What We Read Today 13 June 2014

June 13th, 2014
in econ_news, syndication

Econintersect: Every day our editors collect the most interesting things they find from around the internet and present a summary "reading list" which will include very brief summaries of why each item has gotten our attention. Suggestions from readers for "reading list" items are gratefully reviewed, although sometimes space limits the number included.

  • Carney tells UK to prepare for rate rises (Chris Giles and George Parker, Financial Times) Bank of England governor Mark Carney announced in a speech that interest rate hikes "could happen sooner than markets currently expect". The FT says that markets currently expect the first increase in the spring of 2015 and this could bring the expectation in to late this year. BoE guidance has been that rate increases will be gradual and to levels lower than the 5% "standard" of earlier times. Read the speech here.

Follow up:


  • Japan's Abe Is the World's Best Leader (Noah Smith, Bloomberg) Smith says he is the best because (1) he listened to Milton Friedman; (2) he is attacking sexism in the workplace; (3) he is reducing Japan's high corporate tax rate; (4) he has upgraded the investment profile for Japan's government-run pension plan; (5) he has launched a number of deregulation efforts; (6) he is curbing the long-entrenched bureaucracy; (7) he is proposing an immigration plan to blunt Japan's terrible demographic outlook and shrinking population; and (8) he is being more assertive in foreign affairs.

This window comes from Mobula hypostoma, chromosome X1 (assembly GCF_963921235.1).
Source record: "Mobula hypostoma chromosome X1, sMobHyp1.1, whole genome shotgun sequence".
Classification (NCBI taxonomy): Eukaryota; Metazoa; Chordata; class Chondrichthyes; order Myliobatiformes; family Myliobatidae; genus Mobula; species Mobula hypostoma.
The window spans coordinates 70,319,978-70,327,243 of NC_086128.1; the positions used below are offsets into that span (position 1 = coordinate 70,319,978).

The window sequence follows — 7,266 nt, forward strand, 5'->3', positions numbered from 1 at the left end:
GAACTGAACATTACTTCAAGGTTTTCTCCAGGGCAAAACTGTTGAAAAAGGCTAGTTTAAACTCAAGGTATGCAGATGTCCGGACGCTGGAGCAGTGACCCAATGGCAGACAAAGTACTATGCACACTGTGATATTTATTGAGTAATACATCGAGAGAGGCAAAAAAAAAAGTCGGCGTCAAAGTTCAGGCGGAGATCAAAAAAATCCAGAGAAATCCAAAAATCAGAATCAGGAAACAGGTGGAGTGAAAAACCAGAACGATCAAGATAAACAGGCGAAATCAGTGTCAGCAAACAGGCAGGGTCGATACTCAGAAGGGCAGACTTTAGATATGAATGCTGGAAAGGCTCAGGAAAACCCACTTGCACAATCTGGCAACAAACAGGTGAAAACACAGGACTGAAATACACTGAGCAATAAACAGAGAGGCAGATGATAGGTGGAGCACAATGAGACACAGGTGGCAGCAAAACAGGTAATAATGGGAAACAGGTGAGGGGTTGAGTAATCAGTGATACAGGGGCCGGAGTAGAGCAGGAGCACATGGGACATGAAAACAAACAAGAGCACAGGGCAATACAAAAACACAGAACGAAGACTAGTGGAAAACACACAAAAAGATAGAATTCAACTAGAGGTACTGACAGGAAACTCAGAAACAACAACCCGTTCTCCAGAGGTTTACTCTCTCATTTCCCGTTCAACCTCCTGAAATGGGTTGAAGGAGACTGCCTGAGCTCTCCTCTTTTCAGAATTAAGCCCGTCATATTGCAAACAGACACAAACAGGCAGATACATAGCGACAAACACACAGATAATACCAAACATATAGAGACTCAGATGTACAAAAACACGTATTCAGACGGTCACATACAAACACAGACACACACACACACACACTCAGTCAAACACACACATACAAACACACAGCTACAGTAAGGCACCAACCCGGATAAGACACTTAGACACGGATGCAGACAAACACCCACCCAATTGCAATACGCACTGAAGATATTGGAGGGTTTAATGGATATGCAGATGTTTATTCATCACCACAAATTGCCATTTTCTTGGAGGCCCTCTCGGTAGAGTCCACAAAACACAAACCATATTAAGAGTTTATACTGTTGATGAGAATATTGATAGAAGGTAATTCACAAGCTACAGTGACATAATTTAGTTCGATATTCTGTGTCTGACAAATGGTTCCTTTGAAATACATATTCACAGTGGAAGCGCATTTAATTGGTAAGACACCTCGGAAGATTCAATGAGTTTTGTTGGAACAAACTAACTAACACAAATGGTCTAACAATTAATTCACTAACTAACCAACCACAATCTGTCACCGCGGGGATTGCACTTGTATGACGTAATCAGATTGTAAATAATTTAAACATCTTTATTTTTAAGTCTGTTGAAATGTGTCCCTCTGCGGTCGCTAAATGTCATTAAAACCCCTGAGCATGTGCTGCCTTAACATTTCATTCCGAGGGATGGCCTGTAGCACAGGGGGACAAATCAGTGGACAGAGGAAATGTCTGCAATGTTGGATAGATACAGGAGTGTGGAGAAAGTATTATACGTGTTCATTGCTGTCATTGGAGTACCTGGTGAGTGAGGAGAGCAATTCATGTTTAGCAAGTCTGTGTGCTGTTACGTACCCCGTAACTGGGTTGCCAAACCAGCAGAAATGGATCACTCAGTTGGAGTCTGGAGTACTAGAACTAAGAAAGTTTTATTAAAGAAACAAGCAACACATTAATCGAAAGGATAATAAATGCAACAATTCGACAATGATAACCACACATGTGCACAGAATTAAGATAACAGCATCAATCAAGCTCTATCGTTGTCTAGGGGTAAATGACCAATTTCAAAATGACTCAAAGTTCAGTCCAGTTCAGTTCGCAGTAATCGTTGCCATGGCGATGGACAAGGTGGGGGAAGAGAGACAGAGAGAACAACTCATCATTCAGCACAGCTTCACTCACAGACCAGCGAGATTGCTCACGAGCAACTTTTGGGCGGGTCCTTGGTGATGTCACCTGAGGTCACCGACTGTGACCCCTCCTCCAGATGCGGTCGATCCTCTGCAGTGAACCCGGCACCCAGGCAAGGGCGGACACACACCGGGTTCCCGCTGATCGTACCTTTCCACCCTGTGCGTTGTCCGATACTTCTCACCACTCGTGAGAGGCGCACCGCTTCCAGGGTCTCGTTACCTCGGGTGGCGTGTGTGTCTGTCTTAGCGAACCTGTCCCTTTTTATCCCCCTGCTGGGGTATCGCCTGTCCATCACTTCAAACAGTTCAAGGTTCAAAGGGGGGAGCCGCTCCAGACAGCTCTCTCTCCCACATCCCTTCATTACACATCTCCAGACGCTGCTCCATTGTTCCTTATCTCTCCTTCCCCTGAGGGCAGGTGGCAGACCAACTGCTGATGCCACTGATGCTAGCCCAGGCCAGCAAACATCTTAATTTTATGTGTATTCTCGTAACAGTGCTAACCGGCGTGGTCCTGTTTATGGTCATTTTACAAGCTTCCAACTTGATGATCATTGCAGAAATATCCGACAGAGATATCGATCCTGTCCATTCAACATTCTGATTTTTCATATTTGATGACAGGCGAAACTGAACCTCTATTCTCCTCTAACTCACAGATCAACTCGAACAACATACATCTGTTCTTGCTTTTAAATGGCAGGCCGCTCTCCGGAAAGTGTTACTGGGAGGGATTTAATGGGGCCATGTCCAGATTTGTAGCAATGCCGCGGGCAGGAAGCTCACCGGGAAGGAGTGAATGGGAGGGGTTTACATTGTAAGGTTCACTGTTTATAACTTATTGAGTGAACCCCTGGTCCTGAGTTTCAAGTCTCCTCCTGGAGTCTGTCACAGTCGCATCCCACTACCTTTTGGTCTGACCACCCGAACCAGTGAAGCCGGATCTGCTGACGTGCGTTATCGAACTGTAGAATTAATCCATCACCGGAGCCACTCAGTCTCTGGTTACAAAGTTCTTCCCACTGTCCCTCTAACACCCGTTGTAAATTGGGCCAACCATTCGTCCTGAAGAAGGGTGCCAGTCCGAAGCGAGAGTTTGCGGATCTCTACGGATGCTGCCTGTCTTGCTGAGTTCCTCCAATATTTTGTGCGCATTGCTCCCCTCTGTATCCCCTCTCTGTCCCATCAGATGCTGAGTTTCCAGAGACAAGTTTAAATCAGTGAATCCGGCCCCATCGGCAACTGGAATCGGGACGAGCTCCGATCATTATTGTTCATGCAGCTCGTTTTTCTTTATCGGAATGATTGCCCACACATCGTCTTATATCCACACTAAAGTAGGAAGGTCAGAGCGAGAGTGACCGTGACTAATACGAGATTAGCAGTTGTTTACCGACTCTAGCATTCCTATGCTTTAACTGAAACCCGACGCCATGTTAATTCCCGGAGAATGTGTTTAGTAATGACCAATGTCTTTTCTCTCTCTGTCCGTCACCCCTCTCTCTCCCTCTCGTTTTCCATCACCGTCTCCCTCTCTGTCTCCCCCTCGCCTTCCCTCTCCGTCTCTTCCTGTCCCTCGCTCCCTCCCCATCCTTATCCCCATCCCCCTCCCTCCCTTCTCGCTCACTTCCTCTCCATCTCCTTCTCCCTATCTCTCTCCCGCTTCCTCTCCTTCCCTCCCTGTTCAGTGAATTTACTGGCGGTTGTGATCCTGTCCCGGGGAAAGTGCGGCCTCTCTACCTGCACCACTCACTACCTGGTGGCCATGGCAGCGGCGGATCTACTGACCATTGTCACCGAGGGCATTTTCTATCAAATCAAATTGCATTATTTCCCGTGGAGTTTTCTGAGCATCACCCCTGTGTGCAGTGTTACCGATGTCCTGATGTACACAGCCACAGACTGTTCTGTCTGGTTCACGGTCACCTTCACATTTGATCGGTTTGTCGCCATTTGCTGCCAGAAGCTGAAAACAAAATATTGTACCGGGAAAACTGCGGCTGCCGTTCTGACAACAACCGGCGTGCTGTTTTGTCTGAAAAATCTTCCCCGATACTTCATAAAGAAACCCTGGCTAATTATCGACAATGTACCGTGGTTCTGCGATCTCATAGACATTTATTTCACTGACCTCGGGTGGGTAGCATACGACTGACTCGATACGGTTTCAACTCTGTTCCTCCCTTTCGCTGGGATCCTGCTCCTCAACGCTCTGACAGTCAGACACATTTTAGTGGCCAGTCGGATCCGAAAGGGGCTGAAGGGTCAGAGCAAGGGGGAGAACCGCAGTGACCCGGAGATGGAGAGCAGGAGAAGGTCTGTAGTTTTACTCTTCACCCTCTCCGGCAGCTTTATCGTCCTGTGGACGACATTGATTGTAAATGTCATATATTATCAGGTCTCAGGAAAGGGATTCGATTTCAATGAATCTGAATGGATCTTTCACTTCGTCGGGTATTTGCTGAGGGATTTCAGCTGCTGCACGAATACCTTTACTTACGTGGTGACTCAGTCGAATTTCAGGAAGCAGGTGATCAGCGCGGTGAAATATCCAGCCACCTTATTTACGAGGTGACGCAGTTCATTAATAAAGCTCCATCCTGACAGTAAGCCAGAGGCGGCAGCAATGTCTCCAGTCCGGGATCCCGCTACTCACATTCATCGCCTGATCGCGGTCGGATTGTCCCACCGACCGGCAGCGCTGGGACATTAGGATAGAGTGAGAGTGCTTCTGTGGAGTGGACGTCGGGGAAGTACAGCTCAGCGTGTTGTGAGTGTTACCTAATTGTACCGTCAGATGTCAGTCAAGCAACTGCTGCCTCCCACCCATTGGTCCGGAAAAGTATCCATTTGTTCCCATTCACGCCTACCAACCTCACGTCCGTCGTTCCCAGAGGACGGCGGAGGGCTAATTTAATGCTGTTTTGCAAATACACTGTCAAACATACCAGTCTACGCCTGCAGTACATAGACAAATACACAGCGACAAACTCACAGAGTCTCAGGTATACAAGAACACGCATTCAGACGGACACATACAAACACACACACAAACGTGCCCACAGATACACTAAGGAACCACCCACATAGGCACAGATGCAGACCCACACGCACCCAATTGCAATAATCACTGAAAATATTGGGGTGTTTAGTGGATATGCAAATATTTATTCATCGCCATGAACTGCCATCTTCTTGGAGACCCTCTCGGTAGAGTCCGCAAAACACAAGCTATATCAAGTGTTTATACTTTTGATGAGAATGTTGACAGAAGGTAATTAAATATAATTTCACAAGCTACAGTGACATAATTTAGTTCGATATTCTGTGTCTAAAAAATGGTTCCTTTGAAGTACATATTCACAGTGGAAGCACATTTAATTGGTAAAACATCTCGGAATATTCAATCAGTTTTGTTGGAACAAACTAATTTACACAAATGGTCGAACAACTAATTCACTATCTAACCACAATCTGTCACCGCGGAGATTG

• David Brat Thinks Economics Is a Sham (Jordan Weissmann, Slate) David Brat who unseated House Majority Leader Eric Cantor in last night's giant election shocker, thinks mainstream economics suffers from a mass delusion of scientific impartiality. This seems a little strange to Weissmann but, in Econintersect's opinion, Brat is spot on. He is quoted as saying that economics is "actually grounded in unexamined moral and philosophical assumptions-especially utilitarianism, which generally holds that our goal should be to do the greatest amount of good for the greatest amount of people." Well, Econintersect would say that the unfounded assumptions are much deeper, extending even to assumptions about facts.

Today there are 13 articles discussed 'behind the wall'.

Six of the articles discussed today are related to investing topics.

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